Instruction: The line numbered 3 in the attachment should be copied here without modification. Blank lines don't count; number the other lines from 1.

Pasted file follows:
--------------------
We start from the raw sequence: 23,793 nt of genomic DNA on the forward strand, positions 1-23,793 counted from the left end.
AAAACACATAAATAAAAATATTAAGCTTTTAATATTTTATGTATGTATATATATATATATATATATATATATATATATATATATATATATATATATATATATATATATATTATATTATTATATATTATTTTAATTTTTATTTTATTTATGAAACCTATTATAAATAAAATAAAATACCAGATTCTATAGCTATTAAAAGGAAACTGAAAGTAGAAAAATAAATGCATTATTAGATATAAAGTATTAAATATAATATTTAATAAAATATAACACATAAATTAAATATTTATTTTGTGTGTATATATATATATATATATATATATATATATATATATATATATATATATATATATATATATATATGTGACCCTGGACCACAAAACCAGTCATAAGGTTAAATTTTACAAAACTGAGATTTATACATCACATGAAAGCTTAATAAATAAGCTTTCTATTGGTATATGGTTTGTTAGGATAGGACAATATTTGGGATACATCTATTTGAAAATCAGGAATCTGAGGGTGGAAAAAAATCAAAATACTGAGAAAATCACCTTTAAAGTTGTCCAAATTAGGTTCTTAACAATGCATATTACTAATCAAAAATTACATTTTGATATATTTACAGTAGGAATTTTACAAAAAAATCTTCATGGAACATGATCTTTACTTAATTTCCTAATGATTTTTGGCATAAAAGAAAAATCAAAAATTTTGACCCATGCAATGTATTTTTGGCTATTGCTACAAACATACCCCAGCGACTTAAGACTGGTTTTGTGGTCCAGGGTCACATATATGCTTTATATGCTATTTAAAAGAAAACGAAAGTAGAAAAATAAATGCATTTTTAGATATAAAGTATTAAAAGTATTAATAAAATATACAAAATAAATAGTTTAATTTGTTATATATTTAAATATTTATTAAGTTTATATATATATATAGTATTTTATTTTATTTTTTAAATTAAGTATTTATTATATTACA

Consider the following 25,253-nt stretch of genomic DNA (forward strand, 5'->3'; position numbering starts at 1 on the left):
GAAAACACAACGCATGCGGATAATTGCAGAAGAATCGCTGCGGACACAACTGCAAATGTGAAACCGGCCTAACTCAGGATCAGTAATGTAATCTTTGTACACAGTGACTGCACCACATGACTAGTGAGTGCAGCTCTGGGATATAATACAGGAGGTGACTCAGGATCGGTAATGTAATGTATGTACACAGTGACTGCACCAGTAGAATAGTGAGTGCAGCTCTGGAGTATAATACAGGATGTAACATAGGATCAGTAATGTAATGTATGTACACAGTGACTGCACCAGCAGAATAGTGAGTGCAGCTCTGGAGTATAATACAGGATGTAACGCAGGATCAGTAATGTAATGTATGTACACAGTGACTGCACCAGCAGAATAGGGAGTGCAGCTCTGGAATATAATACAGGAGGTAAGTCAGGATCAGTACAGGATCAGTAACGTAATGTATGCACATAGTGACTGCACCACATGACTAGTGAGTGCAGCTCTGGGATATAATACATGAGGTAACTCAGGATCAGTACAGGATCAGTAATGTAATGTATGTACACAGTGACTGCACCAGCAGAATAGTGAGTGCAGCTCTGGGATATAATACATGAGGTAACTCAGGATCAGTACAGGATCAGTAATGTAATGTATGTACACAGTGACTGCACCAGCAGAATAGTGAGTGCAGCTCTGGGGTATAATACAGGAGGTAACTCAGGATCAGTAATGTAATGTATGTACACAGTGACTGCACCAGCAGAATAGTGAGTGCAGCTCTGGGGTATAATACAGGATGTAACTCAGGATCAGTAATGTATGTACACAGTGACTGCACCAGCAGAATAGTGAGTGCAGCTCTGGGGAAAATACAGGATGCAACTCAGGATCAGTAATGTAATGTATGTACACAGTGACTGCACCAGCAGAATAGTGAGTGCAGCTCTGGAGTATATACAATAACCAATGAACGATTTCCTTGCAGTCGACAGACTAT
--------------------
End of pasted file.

Consider the following 25,253-nt stretch of genomic DNA (forward strand, 5'->3'; position numbering starts at 1 on the left):